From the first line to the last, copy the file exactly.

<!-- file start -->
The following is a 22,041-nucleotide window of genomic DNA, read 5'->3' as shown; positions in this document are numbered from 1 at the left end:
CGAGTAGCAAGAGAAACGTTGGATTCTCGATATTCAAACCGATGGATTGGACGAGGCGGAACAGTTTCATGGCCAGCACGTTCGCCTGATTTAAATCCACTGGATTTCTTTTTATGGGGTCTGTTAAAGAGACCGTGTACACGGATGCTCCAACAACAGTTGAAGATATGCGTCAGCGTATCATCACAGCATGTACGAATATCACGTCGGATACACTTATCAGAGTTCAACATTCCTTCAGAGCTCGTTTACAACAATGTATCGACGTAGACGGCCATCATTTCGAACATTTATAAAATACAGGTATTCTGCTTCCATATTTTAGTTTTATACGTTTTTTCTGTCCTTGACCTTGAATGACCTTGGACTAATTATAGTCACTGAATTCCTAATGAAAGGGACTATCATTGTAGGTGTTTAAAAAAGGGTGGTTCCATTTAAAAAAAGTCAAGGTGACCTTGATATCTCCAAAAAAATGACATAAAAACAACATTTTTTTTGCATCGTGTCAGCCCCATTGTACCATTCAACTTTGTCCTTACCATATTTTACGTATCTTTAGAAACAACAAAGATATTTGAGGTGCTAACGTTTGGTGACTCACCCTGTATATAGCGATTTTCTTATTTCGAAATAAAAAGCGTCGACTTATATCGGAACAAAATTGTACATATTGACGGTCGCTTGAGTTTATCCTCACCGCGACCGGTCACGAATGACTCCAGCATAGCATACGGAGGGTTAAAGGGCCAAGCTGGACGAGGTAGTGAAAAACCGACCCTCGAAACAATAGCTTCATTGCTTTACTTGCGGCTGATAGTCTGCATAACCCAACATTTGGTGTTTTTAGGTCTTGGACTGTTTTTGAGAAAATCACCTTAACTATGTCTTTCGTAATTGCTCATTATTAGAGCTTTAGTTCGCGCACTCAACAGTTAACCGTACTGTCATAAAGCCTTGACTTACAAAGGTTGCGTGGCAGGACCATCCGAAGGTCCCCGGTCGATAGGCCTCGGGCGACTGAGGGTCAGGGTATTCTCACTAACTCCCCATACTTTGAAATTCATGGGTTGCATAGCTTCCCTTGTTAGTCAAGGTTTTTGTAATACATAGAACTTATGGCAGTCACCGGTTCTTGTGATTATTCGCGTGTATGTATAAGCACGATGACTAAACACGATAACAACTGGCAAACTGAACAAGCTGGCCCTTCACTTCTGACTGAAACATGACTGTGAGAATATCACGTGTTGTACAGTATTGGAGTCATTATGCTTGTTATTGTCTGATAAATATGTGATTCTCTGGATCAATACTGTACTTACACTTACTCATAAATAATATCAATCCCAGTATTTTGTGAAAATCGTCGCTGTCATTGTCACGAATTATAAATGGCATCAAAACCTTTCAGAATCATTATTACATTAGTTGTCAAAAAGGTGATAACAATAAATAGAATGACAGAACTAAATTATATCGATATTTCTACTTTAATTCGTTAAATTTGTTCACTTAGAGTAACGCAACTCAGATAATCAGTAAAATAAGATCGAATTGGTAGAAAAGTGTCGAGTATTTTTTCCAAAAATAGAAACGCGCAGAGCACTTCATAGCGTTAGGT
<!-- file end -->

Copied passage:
The following is a 22,041-nucleotide window of genomic DNA, read 5'->3' as shown; positions in this document are numbered from 1 at the left end:
CGAGTAGCAAGAGAAACGTTGGATTCTCGATATTCAAACCGATGGATTGGACGAGGCGGAACAGTTTCATGGCCAGCACGTTCGCCTGATTTAAATCCACTGGATTTCTTTTTATGGGGTCTGTTAAAGAGACCGTGTACACGGATGCTCCAACAACAGTTGAAGATATGCGTCAGCGTATCATCACAGCATGTACGAATATCACGTCGGATACACTTATCAGAGTTCAACATTCCTTCAGAGCTCGTTTACAACAATGTATCGACGTAGACGGCCATCATTTCGAACATTTATAAAATACAGGTATTCTGCTTCCATATTTTAGTTTTATACGTTTTTTCTGTCCTTGACCTTGAATGACCTTGGACTAATTATAGTCACTGAATTCCTAATGAAAGGGACTATCATTGTAGGTGTTTAAAAAAGGGTGGTTCCATTTAAAAAAAGTCAAGGTGACCTTGATATCTCCAAAAAAATGACATAAAAACAACATTTTTTTTGCATCGTGTCAGCCCCATTGTACCATTCAACTTTGTCCTTACCATATTTTACGTATCTTTAGAAACAACAAAGATATTTGAGGTGCTAACGTTTGGTGACTCACCCTGTATATAGCGATTTTCTTATTTCGAAATAAAAAGCGTCGACTTATATCGGAACAAAATTGTACATATTGACGGTCGCTTGAGTTTATCCTCACCGCGACCGGTCACGAATGACTCCAGCATAGCATACGGAGGGTTAAAGGGCCAAGCTGGACGAGGTAGTGAAAAACCGACCCTCGAAACAATAGCTTCATTGCTTTACTTGCGGCTGATAGTCTGCATAACCCAACATTTGGTGTTTTTAGGTCTTGGACTGTTTTTGAGAAAATCACCTTAACTATGTCTTTCGTAATTGCTCATTATTAGAGCTTTAGTTCGCGCACTCAACAGTTAACCGTACTGTCATAAAGCCTTGACTTACAAAGGTTGCGTGGCAGGACCATCCGAAGGTCCCCGGTCGATAGGCCTCGGGCGACTGAGGGTCAGGGTATTCTCACTAACTCCCCATACTTTGAAATTCATGGGTTGCATAGCTTCCCTTGTTAGTCAAGGTTTTTGTAATACATAGAACTTATGGCAGTCACCGGTTCTTGTGATTATTCGCGTGTATGTATAAGCACGATGACTAAACACGATAACAACTGGCAAACTGAACAAGCTGGCCCTTCACTTCTGACTGAAACATGACTGTGAGAATATCACGTGTTGTACAGTATTGGAGTCATTATGCTTGTTATTGTCTGATAAATATGTGATTCTCTGGATCAATACTGTACTTACACTTACTCATAAATAATATCAATCCCAGTATTTTGTGAAAATCGTCGCTGTCATTGTCACGAATTATAAATGGCATCAAAACCTTTCAGAATCATTATTACATTAGTTGTCAAAAAGGTGATAACAATAAATAGAATGACAGAACTAAATTATATCGATATTTCTACTTTAATTCGTTAAATTTGTTCACTTAGAGTAACGCAACTCAGATAATCAGTAAAATAAGATCGAATTGGTAGAAAAGTGTCGAGTATTTTTTCCAAAAATAGAAACGCGCAGAGCACTTCATAGCGTTAGGT